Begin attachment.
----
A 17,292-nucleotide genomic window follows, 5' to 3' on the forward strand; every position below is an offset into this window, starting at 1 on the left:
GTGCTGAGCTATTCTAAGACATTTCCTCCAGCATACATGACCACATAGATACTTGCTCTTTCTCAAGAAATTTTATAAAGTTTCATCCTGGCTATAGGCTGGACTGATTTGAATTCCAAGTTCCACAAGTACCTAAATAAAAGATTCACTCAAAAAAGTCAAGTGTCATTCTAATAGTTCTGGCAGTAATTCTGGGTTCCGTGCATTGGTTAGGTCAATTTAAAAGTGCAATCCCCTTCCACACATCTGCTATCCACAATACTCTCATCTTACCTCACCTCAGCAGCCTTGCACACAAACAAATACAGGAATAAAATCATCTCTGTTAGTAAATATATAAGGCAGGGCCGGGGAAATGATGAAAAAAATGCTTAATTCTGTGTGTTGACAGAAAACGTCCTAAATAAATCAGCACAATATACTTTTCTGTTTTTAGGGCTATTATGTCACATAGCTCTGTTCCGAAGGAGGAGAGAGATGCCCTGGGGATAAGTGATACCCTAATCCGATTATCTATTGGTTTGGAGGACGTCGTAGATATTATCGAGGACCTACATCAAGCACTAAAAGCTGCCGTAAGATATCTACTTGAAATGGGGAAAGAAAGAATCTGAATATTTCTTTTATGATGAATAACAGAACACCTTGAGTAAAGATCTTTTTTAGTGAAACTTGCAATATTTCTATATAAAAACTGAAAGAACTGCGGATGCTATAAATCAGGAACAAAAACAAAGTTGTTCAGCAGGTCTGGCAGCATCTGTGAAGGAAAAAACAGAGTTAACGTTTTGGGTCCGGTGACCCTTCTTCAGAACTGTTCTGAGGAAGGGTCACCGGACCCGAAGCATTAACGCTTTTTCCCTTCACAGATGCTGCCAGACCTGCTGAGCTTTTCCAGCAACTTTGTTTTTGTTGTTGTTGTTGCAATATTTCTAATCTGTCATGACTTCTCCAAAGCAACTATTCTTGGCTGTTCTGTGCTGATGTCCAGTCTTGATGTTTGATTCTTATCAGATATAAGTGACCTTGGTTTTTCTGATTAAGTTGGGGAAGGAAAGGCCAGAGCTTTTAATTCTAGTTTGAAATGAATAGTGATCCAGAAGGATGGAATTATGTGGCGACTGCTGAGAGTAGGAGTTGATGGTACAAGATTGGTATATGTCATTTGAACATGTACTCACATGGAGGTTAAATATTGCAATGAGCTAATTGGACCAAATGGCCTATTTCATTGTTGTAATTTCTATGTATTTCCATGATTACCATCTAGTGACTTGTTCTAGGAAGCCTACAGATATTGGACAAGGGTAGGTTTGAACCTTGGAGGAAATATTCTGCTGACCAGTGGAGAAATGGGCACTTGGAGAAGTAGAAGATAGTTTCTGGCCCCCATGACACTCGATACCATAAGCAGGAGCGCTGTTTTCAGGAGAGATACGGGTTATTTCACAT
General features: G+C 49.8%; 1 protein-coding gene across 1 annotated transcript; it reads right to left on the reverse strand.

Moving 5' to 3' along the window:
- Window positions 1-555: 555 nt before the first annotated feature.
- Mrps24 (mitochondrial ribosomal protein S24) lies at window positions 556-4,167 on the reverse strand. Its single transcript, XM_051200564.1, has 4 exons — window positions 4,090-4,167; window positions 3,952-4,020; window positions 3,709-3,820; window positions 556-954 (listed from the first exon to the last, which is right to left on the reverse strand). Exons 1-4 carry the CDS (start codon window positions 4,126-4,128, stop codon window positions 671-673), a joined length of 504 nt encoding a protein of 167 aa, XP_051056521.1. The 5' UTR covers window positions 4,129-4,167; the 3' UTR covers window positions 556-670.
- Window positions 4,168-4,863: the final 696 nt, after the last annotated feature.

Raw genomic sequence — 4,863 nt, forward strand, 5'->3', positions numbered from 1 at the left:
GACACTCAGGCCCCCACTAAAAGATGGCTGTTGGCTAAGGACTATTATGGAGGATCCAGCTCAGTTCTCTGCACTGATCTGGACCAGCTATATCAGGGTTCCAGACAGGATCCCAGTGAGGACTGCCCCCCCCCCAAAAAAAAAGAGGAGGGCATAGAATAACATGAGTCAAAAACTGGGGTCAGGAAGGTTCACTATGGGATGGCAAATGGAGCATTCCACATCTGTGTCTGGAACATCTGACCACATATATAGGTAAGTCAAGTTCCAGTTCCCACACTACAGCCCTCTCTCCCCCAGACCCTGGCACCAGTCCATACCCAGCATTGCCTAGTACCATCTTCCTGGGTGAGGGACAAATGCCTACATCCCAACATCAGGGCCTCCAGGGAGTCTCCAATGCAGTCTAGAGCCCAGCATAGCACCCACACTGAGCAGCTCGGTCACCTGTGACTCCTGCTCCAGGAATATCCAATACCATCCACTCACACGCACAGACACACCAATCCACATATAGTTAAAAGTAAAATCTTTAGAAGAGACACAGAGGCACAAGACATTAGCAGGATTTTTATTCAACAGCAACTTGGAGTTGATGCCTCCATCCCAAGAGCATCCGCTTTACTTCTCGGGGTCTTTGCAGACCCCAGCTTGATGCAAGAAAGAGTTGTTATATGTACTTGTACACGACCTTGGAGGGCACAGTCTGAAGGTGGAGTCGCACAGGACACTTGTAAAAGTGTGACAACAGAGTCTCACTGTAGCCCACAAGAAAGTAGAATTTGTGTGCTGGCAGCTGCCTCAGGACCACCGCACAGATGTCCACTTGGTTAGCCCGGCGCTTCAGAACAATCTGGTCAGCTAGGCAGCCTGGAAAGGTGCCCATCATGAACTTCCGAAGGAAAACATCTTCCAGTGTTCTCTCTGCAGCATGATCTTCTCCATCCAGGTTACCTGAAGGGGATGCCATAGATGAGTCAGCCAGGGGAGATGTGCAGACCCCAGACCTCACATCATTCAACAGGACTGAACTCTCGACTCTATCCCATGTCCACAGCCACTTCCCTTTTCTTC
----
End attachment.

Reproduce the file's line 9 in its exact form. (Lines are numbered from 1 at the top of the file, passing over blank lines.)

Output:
GACACTCAGGCCCCCACTAAAAGATGGCTGTTGGCTAAGGACTATTATGGAGGATCCAGCTCAGTTCTCTGCACTGATCTGGACCAGCTATATCAGGGTTCCAGACAGGATCCCAGTGAGGACTGCCCCCCCCCCAAAAAAAAAGAGGAGGGCATAGAATAACATGAGTCAAAAACTGGGGTCAGGAAGGTTCACTATGGGATGGCAAATGGAGCATTCCACATCTGTGTCTGGAACATCTGACCACATATATAGGTAAGTCAAGTTCCAGTTCCCACACTACAGCCCTCTCTCCCCCAGACCCTGGCACCAGTCCATACCCAGCATTGCCTAGTACCATCTTCCTGGGTGAGGGACAAATGCCTACATCCCAACATCAGGGCCTCCAGGGAGTCTCCAATGCAGTCTAGAGCCCAGCATAGCACCCACACTGAGCAGCTCGGTCACCTGTGACTCCTGCTCCAGGAATATCCAATACCATCCACTCACACGCACAGACACACCAATCCACATATAGTTAAAAGTAAAATCTTTAGAAGAGACACAGAGGCACAAGACATTAGCAGGATTTTTATTCAACAGCAACTTGGAGTTGATGCCTCCATCCCAAGAGCATCCGCTTTACTTCTCGGGGTCTTTGCAGACCCCAGCTTGATGCAAGAAAGAGTTGTTATATGTACTTGTACACGACCTTGGAGGGCACAGTCTGAAGGTGGAGTCGCACAGGACACTTGTAAAAGTGTGACAACAGAGTCTCACTGTAGCCCACAAGAAAGTAGAATTTGTGTGCTGGCAGCTGCCTCAGGACCACCGCACAGATGTCCACTTGGTTAGCCCGGCGCTTCAGAACAATCTGGTCAGCTAGGCAGCCTGGAAAGGTGCCCATCATGAACTTCCGAAGGAAAACATCTTCCAGTGTTCTCTCTGCAGCATGATCTTCTCCATCCAGGTTACCTGAAGGGGATGCCATAGATGAGTCAGCCAGGGGAGATGTGCAGACCCCAGACCTCACATCATTCAACAGGACTGAACTCTCGACTCTATCCCATGTCCACAGCCACTTCCCTTTTCTTC